Is going "broad" spreading the brand too thinly and making Harley vulnerable in the long-term?
HAS Harley's strategy of "drip-launching" new models backfired on them?
That is the question being asked in some quarters following the 2015 new model announcement (see cover story). The proposition being that the many publicity opportunities it has sought to exploit have watered down the impact it can have with its primary publicity opportunity - its annual new model launch.
However, there is another question that could be asked, one that I for one would certainly think needs to be asked. That is whether the breadth of product and platform that Harley is now fielding can be carried by a brand that has traditionally had quite specific "core" values for a quite specific "core" audience?
When Keith Wandell became the first 'outsider' to head up the Motor Company at the time of its perilous plunge over the cliff of market collapse, his default knee-jerk was to jettison all that was not "core" (Buell, MV Agusta), strip the balance sheet back down to 'essentials', and re-focus the company on its traditional customer base and core brand values.
There was absolutely nothing wrong with that as a default knee-jerk response at the time, despite the collateral damage.
However, since then, and certainly once the bottom of the U-curve had been safely navigated, it could be argued that the company has done everything but concentrate on its traditional customer.
Now don't get me wrong. Personally I think that the company has done the right thing to search out new customers and find new niches where it can surf its brand values into hitherto untapped wallet books and purses, but in endeavouring to find something to sell to anyone who'll buy, has the company stored up long-term trouble for itself by not doing so in parallel to exploiting additional PTW (Powered Two Wheeler) revenue opportunities that its own brand can't exploit?
Indeed is it at risk of trying to now take its brand into areas where its brand simply isn't "fit for purpose"?
does breadth also mean embracing thin?
Leaving aside that the present strategy of "breadth" militates directly against the short-termism of the Buell and MV Agusta decisions, short of chocolate-by-the-checkout and beer-by-the-diapers, Harley's dealers need all possible hot buttons to be pushed to maintain footfall.
That said though, some dealers are voicing concern (see the AMD Baird quarterly reports published so far this year) that the current marketing strategy leaves some of them vulnerable with their own specific or regional demographic dependency on those "core" customers not being addressed as vigorously as the new market opportunities are.
They (those dealers) may not internalize or verbalize the marketing re-focus as being why they, on their turf, feel that promotional activity is thin and ineffective, but that is why.
It isn't that Harley is being lacklustre in marketing spend and promotional initiative terms as such, it’s just that rather than being locked onto core customers, the cross-hairs of Harley's marketing are being scatter-gunned across many groups of potential customers - groups that aren't as thick on the ground in every part of the United States and elsewhere as may be supposed.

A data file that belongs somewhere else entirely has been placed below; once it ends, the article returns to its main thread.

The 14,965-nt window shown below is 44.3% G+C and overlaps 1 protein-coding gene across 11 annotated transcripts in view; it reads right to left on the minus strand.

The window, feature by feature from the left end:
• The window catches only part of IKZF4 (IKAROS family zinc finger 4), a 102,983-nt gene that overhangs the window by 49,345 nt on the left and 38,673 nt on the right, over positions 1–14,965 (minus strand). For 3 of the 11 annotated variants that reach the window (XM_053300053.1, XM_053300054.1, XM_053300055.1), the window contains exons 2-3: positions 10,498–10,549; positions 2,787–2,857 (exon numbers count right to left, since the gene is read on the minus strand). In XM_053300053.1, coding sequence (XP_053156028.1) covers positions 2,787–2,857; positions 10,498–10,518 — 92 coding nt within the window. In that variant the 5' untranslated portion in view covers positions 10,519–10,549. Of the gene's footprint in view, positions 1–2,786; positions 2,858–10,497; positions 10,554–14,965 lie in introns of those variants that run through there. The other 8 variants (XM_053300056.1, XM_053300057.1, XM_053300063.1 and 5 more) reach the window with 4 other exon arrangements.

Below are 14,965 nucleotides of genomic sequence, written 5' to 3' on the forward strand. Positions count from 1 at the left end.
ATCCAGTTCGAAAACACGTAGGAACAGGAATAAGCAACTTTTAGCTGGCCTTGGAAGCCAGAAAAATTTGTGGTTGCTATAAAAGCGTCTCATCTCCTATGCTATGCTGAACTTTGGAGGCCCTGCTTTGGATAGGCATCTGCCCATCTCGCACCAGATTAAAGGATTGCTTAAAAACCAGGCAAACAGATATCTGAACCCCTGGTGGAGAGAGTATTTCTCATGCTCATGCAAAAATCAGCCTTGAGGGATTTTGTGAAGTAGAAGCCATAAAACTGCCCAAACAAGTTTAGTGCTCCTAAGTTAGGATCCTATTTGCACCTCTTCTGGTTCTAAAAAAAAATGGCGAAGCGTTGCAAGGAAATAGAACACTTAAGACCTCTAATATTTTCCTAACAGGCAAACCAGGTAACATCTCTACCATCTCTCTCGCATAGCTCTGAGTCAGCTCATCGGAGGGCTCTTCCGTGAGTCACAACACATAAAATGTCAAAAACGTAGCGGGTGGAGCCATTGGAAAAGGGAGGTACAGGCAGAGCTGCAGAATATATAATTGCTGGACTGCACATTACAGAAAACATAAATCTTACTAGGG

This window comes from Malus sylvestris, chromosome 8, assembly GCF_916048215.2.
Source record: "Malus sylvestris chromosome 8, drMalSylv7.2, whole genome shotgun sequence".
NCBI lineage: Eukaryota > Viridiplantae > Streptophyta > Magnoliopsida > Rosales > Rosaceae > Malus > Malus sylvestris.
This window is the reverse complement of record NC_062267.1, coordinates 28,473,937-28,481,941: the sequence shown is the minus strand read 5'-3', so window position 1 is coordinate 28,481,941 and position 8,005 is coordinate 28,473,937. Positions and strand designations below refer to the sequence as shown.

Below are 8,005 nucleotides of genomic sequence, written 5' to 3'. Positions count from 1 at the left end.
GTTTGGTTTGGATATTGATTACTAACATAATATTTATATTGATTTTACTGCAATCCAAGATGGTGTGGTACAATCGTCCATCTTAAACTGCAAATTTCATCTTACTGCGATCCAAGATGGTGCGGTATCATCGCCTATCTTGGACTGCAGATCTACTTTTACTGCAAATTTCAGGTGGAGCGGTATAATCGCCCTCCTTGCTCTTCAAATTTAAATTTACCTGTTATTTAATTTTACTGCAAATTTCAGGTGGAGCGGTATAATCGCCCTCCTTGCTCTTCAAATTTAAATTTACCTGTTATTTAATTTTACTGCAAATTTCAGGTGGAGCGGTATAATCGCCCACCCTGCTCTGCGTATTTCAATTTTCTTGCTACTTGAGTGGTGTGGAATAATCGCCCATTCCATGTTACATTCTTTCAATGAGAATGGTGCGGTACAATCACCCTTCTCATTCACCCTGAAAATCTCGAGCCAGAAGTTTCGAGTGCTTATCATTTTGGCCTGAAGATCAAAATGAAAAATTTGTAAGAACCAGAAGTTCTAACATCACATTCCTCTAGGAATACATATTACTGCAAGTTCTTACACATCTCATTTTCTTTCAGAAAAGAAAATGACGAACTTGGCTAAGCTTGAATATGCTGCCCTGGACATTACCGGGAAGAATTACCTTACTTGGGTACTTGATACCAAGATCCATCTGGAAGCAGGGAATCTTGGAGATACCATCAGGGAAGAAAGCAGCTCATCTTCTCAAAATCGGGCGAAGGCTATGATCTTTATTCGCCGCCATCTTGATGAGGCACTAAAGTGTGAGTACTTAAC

Therein lies a potentially serious problem for Harley in the long-term; by embracing "breadth" - as Matt Levatich proudly boasts - the company may also be embracing "thin", and doing so at a time when some are saying that it is already vulnerable to being raided.
In balance sheet and investor ROI terms Harley currently needs to restore some lead to its pencil, some beef to its sandwich. With something like eight different platforms to market, and so many different customers to try and find a home for within its one baggage-rich brand, it is starting to be suggested in some circles, especially among the more "active" of the new breed of dividend-hungry post-downturn 21st century investors, that the company may be trying to go in too many directions at once.
Let's list them - those eight platforms - Softails, Dynas, Tourers, Sportsters, CVOs, V-Rods, 'Streets', and now potentially, probably, E-bikes as well. As I said before, don't get me wrong, in many respects this is an excellent thing to be doing, diversity of business-base is never a bad thing as such. But in business terms don't let anybody be fooled - as strategies go it doesn't come risk-free. It can bring further vulnerability of the kind it is designed to reduce if it is not part of a wider multi-track strategy.
Add to the platforms the other product group revenue streams such as P&A, MotorClothes, Finance and so forth, and maybe the danger of target-overload starts to outweigh the traditional strengths of the Bar & Shield as a brand; maybe there'll soon be too much static for those cross-hairs.
I'm all for the aggregation of marginal gains, but for a publically listed company that is traded in shark infested waters, and where the concept of long-term is who's picking up the tab for the next lunch, in the bigger picture the incremental gains to be garnered from the niches that Harley is chasing are at risk of being analysed away as mere morsels.
That bigger picture is one in which the luxury of servicing so many platforms and customer groups is a strategy that Wandell eschewed when he first became CEO, and is a strategy that is bought as a result of balance street strength, not one that of itself and on its own can generally be used to build balance sheet strength.
Critical mass is rarely an aggregation of many things, it is a result of focus.
Hey Keith, when and why did you decide to change course, and isn't it now a shame that the Buell and MV Agusta brands are exploiting other rival's markets and powering other owner's balance sheets instead of yours?